Moses is neither defensive nor resistant. He does not attack the women or accuse them of disloyalty. He does what a few great leaders do. He listens carefully, manifests his deep respect for their situation, and responds with openness. He is not thin-skinned, nor does he personalize their critique. He acknowledges his limitations as a leader and refers the matter to God, who makes the final ruling. “The Lord said to Moses saying, the daughters of Zelophehad speak right (27:7).” As a result of this exchange, the laws governing real estate inheritance in ancient Israel changed forever.
Another approach to the question of leaders and followers is found earlier in the Book of Numbers, in the story of Eldad and Medad (Numbers 11). As noted, Moses is often criticized for wresting power from others. In the case of Eldad and Medad, however, this is not what happened. The narrative reports that “the spirit” of Moses is now to be distributed among the seventy elders at the Tent of Meeting, thus allowing them to serve as well. “And the Lord came down … and took the spirit that was upon him and put it upon the seventy men … [W]hen the spirit rested upon them, they prophesied (v. 25).” When Joshua, Moses’ heir apparent, learned that at least two people, Eldad and Medad, refused to assemble at the Tent of Meeting, but were prophesying nonetheless, he was distressed. For him, there was only one acceptable path to leadership, and it brooked no dissent. “My lord Moses, cause them to cease,” Joshua importuned.
Moses rejected Joshua’s view, rooted as it was in insecurity. He was unthreatened by well-motivated opponents. Instead, he responds, “Are you jealous for my sake? Would God that all the Lord’s people were prophets and that the Lord would put His spirit upon them! (v. 29).” Moses understood that even antithetical approaches have their place in communal discourse. Demonizing those who disagree is not leadership. It is the pernicious path to autocracy.
In a world rife with division, the Torah offers a great many insights for both leaders and followers, particularly in extremis. Leaders, even the humblest (Numbers 12:3), need to remember that not all opposition is mutinous. They are well advised to distinguish between self-aggrandizing rebels, wishing to undo the enterprise, and those with legitimate concerns, designed to enhance and improve. At the same time, leaders in crisis have a duty to lead and do what they believe is right, even at the risk of infuriating their stakeholders.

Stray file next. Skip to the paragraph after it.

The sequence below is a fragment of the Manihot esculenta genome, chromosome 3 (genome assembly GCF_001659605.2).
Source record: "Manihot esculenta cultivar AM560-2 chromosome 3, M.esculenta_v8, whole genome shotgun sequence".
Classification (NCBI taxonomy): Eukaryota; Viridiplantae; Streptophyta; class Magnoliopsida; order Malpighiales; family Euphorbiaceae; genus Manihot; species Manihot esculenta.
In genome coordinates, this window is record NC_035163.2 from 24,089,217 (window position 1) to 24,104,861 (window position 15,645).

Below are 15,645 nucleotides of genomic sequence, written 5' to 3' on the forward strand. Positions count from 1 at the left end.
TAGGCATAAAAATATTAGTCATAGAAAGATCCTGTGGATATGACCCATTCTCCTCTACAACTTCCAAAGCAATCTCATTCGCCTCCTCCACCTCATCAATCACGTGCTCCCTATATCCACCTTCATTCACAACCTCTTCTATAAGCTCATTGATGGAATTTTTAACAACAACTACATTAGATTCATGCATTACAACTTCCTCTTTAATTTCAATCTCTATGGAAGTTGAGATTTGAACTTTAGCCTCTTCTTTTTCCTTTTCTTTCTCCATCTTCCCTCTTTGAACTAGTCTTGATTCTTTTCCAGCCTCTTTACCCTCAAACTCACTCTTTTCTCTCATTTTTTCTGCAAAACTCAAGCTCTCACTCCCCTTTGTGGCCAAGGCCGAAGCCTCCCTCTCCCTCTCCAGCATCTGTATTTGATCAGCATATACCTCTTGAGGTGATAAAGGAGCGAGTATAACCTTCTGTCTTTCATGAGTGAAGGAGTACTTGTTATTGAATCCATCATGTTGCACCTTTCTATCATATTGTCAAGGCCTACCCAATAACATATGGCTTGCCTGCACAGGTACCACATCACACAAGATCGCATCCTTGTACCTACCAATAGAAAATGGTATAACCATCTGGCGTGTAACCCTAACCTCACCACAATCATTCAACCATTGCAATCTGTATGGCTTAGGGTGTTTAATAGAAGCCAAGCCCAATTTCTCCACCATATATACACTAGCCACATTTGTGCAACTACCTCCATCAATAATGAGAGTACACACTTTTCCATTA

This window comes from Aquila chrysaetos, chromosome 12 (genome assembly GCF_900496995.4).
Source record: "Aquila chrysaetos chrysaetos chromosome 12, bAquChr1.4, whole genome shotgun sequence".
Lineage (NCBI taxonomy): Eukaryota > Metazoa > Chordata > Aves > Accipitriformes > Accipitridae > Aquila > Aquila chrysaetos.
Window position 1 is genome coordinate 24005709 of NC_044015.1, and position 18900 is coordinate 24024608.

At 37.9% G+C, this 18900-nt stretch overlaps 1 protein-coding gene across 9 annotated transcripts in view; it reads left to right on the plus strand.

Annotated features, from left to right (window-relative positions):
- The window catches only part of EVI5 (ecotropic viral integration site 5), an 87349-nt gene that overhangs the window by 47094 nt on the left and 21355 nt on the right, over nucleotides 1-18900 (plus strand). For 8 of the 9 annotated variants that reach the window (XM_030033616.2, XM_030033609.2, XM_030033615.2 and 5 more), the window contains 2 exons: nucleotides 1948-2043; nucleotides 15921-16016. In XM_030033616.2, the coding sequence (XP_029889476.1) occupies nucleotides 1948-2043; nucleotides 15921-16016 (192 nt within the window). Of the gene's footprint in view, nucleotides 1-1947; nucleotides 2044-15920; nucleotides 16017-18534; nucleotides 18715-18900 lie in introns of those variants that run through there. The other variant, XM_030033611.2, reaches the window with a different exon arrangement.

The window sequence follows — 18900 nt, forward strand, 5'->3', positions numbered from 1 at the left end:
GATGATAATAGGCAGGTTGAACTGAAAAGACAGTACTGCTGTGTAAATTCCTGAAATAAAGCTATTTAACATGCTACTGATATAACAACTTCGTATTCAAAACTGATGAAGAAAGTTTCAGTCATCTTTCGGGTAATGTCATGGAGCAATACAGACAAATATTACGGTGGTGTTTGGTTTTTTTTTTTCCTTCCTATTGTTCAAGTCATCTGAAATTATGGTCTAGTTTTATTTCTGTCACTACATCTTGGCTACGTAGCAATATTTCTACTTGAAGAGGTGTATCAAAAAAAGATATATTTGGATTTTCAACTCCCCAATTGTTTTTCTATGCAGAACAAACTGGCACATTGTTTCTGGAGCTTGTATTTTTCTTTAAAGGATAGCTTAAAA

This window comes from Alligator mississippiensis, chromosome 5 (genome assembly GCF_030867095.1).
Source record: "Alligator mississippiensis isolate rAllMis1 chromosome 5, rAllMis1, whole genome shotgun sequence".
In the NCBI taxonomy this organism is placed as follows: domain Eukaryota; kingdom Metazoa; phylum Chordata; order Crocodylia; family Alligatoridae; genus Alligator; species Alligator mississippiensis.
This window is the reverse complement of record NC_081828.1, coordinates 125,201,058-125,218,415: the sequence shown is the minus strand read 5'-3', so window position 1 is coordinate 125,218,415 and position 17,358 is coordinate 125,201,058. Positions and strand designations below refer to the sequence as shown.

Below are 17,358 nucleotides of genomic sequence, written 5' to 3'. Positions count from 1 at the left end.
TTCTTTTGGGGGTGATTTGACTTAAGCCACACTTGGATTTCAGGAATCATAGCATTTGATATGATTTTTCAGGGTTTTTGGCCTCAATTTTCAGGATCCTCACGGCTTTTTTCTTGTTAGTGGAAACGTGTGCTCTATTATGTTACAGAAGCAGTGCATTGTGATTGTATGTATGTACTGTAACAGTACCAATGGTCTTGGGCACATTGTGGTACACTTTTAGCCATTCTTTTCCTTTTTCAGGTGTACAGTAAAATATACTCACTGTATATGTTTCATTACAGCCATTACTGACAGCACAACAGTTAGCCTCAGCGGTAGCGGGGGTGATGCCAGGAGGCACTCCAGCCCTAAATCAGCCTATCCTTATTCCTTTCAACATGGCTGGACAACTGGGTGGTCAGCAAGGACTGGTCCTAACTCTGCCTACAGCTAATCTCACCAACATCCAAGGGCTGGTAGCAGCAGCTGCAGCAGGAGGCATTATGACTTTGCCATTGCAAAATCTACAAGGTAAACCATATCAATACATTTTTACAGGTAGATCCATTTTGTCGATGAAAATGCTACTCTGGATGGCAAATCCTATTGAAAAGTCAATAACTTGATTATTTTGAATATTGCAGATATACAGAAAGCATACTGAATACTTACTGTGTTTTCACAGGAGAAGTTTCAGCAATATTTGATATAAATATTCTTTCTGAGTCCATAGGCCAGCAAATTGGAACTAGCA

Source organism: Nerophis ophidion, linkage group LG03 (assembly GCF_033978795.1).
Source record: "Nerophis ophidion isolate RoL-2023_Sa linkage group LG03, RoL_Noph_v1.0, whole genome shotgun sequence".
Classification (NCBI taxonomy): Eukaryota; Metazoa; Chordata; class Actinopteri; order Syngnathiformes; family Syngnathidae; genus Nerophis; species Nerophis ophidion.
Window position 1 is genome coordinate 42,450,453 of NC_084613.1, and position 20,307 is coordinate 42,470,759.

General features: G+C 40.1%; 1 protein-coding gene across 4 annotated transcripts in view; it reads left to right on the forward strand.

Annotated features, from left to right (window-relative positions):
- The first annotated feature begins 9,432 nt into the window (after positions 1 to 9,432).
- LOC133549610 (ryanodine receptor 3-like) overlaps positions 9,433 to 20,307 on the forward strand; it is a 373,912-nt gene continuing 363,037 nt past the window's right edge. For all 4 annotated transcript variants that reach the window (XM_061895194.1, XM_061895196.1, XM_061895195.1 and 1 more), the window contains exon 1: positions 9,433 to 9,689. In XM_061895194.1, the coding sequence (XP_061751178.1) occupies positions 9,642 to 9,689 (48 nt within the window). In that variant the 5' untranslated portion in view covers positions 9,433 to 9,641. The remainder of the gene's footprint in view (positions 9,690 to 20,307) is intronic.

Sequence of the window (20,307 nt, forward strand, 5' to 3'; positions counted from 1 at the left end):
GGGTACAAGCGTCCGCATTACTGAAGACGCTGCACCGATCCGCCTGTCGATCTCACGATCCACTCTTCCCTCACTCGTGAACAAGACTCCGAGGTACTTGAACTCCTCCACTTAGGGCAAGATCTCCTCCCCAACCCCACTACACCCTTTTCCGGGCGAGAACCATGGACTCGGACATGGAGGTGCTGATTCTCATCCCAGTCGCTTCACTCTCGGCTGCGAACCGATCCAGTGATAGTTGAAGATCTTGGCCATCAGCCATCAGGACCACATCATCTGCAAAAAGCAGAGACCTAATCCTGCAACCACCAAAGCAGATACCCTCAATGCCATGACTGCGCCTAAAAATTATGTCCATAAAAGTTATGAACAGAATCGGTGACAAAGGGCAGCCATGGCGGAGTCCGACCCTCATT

Those who follow are far more influential than they and their leaders are apt to believe. Even as they lack authority, they do not, as Barbara Kellerman of Harvard University notes, “lack power or influence.” They have an obligation to be loyal and patriotic but must avoid blind obeisance.
Balancing these tensions is an iterative and protracted process. In the Jerusalem Talmud (Arakhin 17a), there is a disagreement in which some hold that “the character of a generation parallels that of its leader.” While others argue that “the character of a leader parallels that of his or her generation.” As current circumstances are proving, the truth lies somewhere in the middle.
Dr. Hal M. Lewis is the principal consultant at Leadership For Impact LLC, an executive coaching and organizational consulting firm, specializing in nonprofit leadership. He is the immediate past president and CEO of Spertus Institute in Chicago. He has held several prominent leadership positions across the Jewish community and has published and taught about leadership in a variety of academic and popular venues.